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Goodbye Poland

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'A soldier's story...A concise and fascinating account with interesting detail. Good addition to other books on this subject. I enjoyed it very much.' UK Reviewer.

Stefan Maczka’s father, (also Stefan), was a cavalry officer who fought victoriously in possibly the last and greatest cavalry battle of the preceding one hundred years, the ‘Miracle of the Vistula’. It was the final victory in the Russian/Polish War of 1920. He was one of nine thousand former soldiers rewarded with a plot of land in the reclaimed borderlands.
Stalin never forgot that humiliating defeat.

Stefan B. was born in 1922 just over two years later.
Life was hard in those early years; the military settlers had to defend their borders against invasion by armed bands from Russia, crossing into Poland from the east.
By 1937, the rewards of hard work were paying off, and life was beginning to get easier...

Then came the war, and Stalin’s revenge on the military settlers he so bitterly despised for their victory over Soviet forces twenty years earlier. Rounded up, they were uprooted from their homes, put on cattle trucks, and forcibly deported to the frozen and inhospitable wastes of Siberia.

Goodbye Poland is one man’s account of his journey into adversity at the age of just seventeen.

Written exactly as he spoke, his accent comes through loud and clear, in this inspirational true story of stoicism, and survival against the odds.

211 pages, Kindle Edition

First published October 24, 2014

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Stefan B. Maczka

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Displaying 1 - 10 of 10 reviews
September 27, 2018
Or, as its full title has it: Goodbye Poland: Growing Up. Deportation and Internment in Siberia. Escape and the WWII War Years. It's quite a mouthful, but also sums up exactly what you're about to read: This is the story of the other half of Poland in the Second World War, the half few people really know about. Because while Germany swept into Western Poland and rounded up Jews, intelligentsia and anyone else they didn't really like and sent them off to the concentration camps that will forever live in our collective nightmares, Russia were busy in Eastern Poland.

Soviet Russia's policy was "resettlement", and so it was that in 1940 just under 2 million citizens of Eastern Poland found themselves woken up in the middle of the night by Soviet police, given an hour to pack a few possessions, herded onto trains and taken to labour or resettlement camps in remote Russia, usually Siberia. There was no realistic escape - they had no money, no documents, no food, and where would they run? Thousands upon thousands died in the harsh conditions with impossible working hours and nothing like enough food.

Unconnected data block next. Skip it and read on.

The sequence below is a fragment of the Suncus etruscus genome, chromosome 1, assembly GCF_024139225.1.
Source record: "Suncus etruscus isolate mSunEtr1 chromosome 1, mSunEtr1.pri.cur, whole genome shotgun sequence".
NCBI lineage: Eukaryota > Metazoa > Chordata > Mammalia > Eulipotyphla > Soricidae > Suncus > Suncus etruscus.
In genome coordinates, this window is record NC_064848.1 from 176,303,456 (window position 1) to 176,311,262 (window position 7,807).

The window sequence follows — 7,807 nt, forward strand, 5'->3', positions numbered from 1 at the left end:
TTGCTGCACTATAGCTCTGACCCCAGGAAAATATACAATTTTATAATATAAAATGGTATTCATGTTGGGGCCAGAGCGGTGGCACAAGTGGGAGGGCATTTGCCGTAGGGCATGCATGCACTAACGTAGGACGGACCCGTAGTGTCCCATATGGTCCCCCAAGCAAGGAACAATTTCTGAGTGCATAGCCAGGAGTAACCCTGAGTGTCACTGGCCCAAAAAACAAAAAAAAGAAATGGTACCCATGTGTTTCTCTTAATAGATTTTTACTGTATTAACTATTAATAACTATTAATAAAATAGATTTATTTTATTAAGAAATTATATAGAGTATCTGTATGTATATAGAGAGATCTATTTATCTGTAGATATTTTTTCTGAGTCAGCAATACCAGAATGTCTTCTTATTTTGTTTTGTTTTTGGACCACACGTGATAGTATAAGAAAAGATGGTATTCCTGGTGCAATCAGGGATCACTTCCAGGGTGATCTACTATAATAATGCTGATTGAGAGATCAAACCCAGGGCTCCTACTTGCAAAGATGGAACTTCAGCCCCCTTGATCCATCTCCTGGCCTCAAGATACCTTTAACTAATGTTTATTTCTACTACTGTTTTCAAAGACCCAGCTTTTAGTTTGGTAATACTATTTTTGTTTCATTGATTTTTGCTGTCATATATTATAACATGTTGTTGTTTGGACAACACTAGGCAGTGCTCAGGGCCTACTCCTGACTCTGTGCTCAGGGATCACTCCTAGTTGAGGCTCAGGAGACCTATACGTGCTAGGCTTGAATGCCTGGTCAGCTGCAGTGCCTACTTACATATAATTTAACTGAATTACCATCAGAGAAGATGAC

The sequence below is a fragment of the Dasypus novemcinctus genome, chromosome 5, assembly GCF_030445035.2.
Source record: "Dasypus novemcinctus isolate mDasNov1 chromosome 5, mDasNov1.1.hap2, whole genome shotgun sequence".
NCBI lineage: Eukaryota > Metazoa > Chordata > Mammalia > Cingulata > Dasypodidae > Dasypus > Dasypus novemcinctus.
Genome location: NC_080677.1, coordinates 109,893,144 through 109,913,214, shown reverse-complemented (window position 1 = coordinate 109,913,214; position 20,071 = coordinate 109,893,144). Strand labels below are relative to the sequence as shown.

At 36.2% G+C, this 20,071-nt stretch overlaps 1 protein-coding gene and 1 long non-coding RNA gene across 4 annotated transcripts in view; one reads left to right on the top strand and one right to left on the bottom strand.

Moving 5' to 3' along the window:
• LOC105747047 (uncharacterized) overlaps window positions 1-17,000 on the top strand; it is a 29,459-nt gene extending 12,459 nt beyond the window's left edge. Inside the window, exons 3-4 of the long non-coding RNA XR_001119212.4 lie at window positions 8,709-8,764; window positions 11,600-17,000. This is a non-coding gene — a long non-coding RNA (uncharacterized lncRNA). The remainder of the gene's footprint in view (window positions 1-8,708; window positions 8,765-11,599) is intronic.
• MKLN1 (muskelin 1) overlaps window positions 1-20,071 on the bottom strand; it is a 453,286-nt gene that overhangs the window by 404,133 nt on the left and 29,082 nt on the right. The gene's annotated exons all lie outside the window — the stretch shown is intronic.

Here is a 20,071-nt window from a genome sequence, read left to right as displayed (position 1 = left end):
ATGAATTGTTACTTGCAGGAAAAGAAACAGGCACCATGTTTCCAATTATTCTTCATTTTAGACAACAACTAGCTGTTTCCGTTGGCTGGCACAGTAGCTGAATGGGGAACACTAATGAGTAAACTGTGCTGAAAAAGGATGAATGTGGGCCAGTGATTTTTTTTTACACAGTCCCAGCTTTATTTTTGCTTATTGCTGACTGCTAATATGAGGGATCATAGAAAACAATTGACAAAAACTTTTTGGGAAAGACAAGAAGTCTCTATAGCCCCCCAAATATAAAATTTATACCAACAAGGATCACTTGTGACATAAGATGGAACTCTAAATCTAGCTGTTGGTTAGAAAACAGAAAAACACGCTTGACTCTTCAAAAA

What happened next for the deported Poles is nothing short of an odyssey. Two years later an amnesty was declared and every surviving Pole who was able made their way south, desperate to get to friendly soil before Soviet Russia could change its mind. (Which it did, and thousands were trapped in Russia under enforced Soviet citizenship and were never allowed to leave.) Britain then shifted as many people as possible first to Persia (now Iran), and at that point any Pole still capable of fighting joined the war effort.

Women, children and those too weak and malnourished to fight were sent onward to British East Africa to newly formed refugee camps. The Poles stayed there for years, unknowing whether they would ever leave.

This story has a massive personal resonance for me, as it is extremely similar to the story of my grandmother, who was eleven years old when this happened to her. She and her family were ripped from their home and so began the immense journey above which culminated in five years in a refugee camp in what is now Tanzania before being accepted into the UK. I came across this book when looking for similar stories to fill in details in my grandmother's account.

Goodbye Poland is the story of Stefan Maczka, who made the same journey with his parents and three siblings before joining Anders' Army, the Polish army cobbled together by General Anders made up of every Pole he could get out of Soviet Russia, and going on to fight in the Battle of Monte Cassino, among many others. Eventually, Stefan and his family also made it to the UK.